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3,948 Tons (Standard)
4,350 Tons (Full)
468' 10" x 40' 4" x 13' 1"
4 × 14 cm guns
1 × 8cm gun
2 × 13.2 mm MG
6 x torpedo tubes
IJN February 1934
Built by Yokosuka Navy Yard at Yokosuka. Laid down on May 17, 1917 as the lead ship of the Tenryū Class Light Cruiser. Launched March 11, 1918 as Tenryū (also spelled Tenryu in English sources) with Cdr Kakuta Kanzo appointed the chief equipping officer. Completed November 20, 1919 assigned to Commander Murase Teijiro and attached to Kure Naval District.
On December 1, 1919 assigned as the flagship for DesRon 2, Second Fleet. On August 29, 1920 departed Yokosuka on a patrol off the coast off Siberian coast with DesRon 2 and Tatsuta, escorting eight battleships and returns to Otaru on September 7, 1920.
Tenryu served as a destroyer flotilla leader until 1925, visiting the coasts of Siberia, China and operates off Japan. In 1927, Tenryu returned to China. In 1928 served as the flotilla leader. Afterwards, a guard and training ship at Kure until October 1931, when she rejoined the fleet off China. For the rest of th decade, the light cruiser operated off China with brief intervals of duty as a training ship and in reserve. A plan to convert her to an anti-aircraft ship were canceled in 1939. She spent the next two years as a training ship at Maizuru and conducted a cruise through the central Pacific in the middle of 1941.
On December 8, 1941 departs Kwajalein with Oite as part of "U" Operation the invasion of Wake until the invasion force was repulsed and withdrew. In January 1942 participated in the occupation of New Ireland, New Britain, northeastern New Guinea, Bougainville and Admiralty Islands until April 1942. During the Battle of the Coral Sea, Tenryu supported the invasion force bound for Port Moresby until the operation failed and afterwards returned to Japan for an overhaul.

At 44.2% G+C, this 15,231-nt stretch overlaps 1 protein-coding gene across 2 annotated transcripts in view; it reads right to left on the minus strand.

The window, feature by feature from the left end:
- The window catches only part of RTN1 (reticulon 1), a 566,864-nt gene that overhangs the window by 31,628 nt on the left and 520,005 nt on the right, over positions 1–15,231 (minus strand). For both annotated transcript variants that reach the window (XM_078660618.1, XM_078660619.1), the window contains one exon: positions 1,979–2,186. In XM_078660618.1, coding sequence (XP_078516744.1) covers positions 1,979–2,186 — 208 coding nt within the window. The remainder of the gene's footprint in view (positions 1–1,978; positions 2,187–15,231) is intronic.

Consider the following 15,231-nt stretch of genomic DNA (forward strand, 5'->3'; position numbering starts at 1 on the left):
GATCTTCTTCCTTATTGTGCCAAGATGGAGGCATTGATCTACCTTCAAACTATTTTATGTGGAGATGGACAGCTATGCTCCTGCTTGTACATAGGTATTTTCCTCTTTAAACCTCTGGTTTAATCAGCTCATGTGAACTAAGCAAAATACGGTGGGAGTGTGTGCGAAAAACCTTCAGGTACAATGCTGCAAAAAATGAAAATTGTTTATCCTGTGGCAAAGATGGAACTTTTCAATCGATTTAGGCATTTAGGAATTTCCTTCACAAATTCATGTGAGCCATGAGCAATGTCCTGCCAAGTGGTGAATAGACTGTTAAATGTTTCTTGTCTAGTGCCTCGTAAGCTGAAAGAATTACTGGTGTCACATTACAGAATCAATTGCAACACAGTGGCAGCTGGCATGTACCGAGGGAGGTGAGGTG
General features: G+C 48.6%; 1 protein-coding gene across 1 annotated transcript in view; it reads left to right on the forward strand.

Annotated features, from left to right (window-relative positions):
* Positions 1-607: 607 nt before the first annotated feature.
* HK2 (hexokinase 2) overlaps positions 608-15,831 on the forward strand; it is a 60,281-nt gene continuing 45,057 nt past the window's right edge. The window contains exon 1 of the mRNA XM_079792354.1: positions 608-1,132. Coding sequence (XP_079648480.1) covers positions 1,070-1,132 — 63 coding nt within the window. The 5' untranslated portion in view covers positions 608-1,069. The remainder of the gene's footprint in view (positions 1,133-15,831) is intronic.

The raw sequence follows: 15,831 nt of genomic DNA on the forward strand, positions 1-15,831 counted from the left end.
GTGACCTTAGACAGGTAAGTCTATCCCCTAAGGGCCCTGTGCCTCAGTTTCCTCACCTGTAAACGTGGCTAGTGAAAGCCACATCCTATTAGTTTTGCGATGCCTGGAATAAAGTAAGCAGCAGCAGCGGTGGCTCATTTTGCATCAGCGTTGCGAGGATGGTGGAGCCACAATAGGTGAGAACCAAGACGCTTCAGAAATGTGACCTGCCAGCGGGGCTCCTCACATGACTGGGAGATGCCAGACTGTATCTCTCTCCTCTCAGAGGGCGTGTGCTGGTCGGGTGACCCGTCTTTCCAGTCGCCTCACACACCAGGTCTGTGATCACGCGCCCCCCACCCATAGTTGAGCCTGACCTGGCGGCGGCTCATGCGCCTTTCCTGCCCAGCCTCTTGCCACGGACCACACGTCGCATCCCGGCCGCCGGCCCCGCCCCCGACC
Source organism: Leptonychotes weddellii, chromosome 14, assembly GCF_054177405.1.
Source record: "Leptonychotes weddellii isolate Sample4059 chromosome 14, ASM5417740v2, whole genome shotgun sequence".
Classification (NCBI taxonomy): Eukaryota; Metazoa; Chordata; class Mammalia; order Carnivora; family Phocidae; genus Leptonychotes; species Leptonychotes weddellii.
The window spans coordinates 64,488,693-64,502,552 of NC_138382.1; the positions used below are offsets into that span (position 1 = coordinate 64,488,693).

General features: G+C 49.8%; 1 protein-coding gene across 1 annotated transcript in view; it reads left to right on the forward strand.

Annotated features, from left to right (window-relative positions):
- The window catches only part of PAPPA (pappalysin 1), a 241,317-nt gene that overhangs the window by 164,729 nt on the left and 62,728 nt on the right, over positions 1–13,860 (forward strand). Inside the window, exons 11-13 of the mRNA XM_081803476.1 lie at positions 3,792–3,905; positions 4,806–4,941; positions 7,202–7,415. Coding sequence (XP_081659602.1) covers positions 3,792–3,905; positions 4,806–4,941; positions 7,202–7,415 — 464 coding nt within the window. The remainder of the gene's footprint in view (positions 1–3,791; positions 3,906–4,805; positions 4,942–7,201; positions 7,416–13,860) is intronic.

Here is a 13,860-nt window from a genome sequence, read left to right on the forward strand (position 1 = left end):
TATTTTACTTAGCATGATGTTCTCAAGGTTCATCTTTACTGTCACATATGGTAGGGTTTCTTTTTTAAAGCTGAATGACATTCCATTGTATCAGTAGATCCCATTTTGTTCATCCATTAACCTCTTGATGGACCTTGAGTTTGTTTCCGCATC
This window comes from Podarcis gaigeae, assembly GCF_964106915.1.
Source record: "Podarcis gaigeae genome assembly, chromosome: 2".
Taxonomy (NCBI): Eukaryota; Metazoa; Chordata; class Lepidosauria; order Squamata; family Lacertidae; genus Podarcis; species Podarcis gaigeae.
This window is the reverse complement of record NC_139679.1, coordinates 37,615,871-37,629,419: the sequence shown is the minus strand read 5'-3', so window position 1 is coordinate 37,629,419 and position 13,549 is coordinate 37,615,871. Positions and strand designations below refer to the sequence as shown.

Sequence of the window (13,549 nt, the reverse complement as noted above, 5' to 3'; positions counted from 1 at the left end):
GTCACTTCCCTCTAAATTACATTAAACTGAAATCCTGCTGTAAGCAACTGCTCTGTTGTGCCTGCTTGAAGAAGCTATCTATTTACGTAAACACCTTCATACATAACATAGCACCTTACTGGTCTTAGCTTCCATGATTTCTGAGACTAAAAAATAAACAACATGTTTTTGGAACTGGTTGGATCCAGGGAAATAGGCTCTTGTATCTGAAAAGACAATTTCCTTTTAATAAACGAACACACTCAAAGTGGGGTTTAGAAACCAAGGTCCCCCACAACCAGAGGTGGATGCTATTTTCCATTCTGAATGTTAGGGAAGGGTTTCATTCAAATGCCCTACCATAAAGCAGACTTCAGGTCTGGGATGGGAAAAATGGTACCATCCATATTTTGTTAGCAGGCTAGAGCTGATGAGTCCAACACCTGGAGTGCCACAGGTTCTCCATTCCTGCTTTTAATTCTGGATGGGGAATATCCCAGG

On June 15, 1942 departs Maizuru for Truk arriving eight days later. Afterwards, proceeds to Rabaul.
On July 20, 1942 at 8:00pm Tenryū departs Rabaul as part of Operation "RI" the invasion of New Guinea with minelayer Tsugaru, destroyers Asanagi, Yuzuki and Uzuki and subchaser CH-32 escorting transports Ayatosan Maru, Kinryu Maru and Ryoyo Maru. On July 21, 1942 at dawn the convoy arrives off the north coast of New Guinea and begins unloading at Gona. On July 22, 1942 the convoy is attacked by U.S. bombers that sink Ayatosan Maru and slightly damage Uzuki. After unloading, the convoy returns to Rabaul on July 24, 1942.
During the night of August 8-9, 1942 participated in the Battle of Savo Island and over the next four months was engaged off Milne Bay, eastern New Guinea and Guadalcanal.
On September 6, 1942 part of a Japanese force that bombarded Milne Bay. Gunfire from Tenryū hit MV Anshun causing it to list to the starboard and sank in shallow water.
On October 2, 1942 damaged by a bomb and made two "Tokyo Express" transport runs to Guadalcanal during early November and covered the November 14 bombardment of Henderson Field.
On December 16, 1942 departs Rabaul with four destroyers and four troopships bound for Wewak where they landed unopposed, and disembarked half of their troops and supplies. Then, proceeded to Madang on December 18th. On the way, the convoy was spotted by 43rd BG, 63rd BS B-17 piloted by Ken McCullar after dusk, and attacked at low level, after another B-17 had dropped flares. The attack scored a bomb hit on the bow one ship, the Gokoku Maru and racked them with machine gun fire.
On December 18, 1942 Tenryu was torpedoed and sunk by submarine USS Albacore (SS-218) off Madang.
IJN Tenryu: Tabular Record of Movement
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